His best work of non-fiction and biggest commercial success was Son of the Morning Star, a sprawling account of General George Armstrong Custer’s hubris at the Battle of the Little Bighorn (it was adapted into a miniseries for ABC). This he followed with The Alchymist’s Journal, in which he ventriloquized the sixteenth-century Swiss physician and philosopher Paracelsus (among other “chymists”) and meditated on the mysteries of science in antique, ornate prose. He then wrote Deus lo Volt!, another historical doorstopper, which took fictive liberties with the perspective of Jean de Joinville to soak in the medieval bloodbath of the Crusades; and Francisco Goya, a wonky, digressive story of the painter’s life and work, a biography told aslant.

Literary Alchemist, Paul writes, is in part a response to a challenge he found in a letter to Connell from the critic Webster Schott, that someone would “eventually try to figure out how to reconcile the author of Mrs. Bridge with the one who wrote Deus lo Volt!” This, he knows, is a somewhat quixotic undertaking, but he goes about it sensibly and energetically. While Connell, who died in 2013 at the age of eighty-eight, had an ambivalent relationship with fame, he would doubtless have respected Paul’s approach, in which superlative research and a sensitive appraisal of Connell’s writing accrue to form a subtly vivid portrait of an “introverted rebel” wholly devoted to the “quaint mania” of the craft—or as Connell’s good friend Max Steele once described him, “a strange, silent, extremely lonesome person who can write like no one else.”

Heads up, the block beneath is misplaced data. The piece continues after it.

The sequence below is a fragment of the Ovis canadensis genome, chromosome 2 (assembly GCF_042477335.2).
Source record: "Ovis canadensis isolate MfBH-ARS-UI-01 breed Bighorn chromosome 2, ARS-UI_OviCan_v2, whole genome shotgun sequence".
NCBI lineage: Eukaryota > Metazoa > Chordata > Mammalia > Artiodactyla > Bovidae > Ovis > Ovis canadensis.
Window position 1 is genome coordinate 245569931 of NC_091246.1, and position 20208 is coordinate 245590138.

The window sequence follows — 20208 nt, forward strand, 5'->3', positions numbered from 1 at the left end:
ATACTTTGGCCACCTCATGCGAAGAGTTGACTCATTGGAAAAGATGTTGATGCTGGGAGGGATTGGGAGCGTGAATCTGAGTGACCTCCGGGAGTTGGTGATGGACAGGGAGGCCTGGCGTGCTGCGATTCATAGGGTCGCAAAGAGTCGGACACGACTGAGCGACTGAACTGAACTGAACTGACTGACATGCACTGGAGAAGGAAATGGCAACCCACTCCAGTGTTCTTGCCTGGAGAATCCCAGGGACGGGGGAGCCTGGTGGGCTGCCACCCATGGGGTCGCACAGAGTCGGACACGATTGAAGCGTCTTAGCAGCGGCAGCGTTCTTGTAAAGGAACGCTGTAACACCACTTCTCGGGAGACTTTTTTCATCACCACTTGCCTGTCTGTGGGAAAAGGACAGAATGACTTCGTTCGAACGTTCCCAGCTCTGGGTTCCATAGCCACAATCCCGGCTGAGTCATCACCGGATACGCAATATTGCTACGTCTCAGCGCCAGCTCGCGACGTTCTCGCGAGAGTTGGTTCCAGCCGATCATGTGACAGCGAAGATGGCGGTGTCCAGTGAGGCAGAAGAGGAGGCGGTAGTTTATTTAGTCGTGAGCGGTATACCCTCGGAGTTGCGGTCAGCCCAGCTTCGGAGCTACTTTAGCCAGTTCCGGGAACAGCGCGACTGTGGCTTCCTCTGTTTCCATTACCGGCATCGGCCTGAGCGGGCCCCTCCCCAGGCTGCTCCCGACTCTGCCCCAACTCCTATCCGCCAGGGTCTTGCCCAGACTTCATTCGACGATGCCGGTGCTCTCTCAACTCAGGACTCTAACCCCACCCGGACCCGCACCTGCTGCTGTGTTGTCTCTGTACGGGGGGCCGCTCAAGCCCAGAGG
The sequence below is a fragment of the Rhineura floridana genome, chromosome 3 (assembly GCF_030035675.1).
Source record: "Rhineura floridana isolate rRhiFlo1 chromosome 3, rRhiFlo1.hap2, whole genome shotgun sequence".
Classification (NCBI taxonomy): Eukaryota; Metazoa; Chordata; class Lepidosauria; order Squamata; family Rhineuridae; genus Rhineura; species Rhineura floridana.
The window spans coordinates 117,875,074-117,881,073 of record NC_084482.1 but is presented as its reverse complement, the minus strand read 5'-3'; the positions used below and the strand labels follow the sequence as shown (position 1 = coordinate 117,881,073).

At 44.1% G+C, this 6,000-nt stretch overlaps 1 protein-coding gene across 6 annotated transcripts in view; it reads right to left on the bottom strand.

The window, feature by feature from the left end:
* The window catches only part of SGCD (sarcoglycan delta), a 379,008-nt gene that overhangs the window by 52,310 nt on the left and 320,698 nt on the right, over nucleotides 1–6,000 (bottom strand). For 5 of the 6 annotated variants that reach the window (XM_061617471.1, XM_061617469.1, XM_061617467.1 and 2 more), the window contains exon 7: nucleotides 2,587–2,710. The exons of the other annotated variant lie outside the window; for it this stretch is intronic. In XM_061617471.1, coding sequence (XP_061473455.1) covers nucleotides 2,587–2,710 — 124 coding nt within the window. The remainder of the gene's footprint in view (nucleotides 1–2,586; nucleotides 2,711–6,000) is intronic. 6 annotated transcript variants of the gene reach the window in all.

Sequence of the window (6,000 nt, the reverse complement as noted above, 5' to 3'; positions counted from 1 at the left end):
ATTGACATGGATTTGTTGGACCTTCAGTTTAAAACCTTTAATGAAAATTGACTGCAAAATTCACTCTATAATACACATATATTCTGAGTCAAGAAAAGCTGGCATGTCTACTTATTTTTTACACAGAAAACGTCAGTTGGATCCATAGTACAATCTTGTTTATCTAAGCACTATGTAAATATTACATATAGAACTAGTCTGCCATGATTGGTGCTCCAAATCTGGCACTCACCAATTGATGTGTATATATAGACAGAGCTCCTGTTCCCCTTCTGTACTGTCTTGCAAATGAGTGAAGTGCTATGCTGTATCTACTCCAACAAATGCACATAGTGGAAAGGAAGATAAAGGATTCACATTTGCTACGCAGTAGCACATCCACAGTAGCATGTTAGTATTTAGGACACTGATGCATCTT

Connell was preternaturally independent, determined, and allergic to conformity for conformity’s sake from the first. Born in 1924, he rarely smiled in childhood photographs. Connell’s mother, Elton, was a bridge-playing housewife who was active in charitable circles. His father, Evan Sr., was a prominent ear, nose, and throat surgeon who had been a first lieutenant in the Army, treating gas-attack casualties in France during the First World War. Connell had one younger sister, Barbara, nicknamed Bobbie. He was expected to follow his father (and his father’s father, also a physician) into the family business, and enrolled at Dartmouth in 1941, where he took premed courses and flunked chemistry. After two years there (and almost a year after Pearl Harbor), he joined the Naval Air Corps. He wanted to fly a Corsair. (That he never did, he considered a major betrayal by Navy recruiters.)

Connell mined his experiences in the Navy for The Patriot, a novel he worked on alongside Mrs. Bridge. In it, Connell’s alter ego is the rather feckless Melvin Isaacs, obviously unsuited to the military’s rigidity. Melvin washes out, whereas Connell would become an ensign and train new recruits in New Orleans. He was bitterly disappointed not to see combat in the South Pacific, and seemed to subscribe to the adage that “those who can, do; those who can’t, teach.” Connell said he feared what would happen to his output were he to become a creative-writing teacher like his friends and mentors Walter Van Tilburg Clark, Max Steele, Wallace Stegner, and Ray B. West.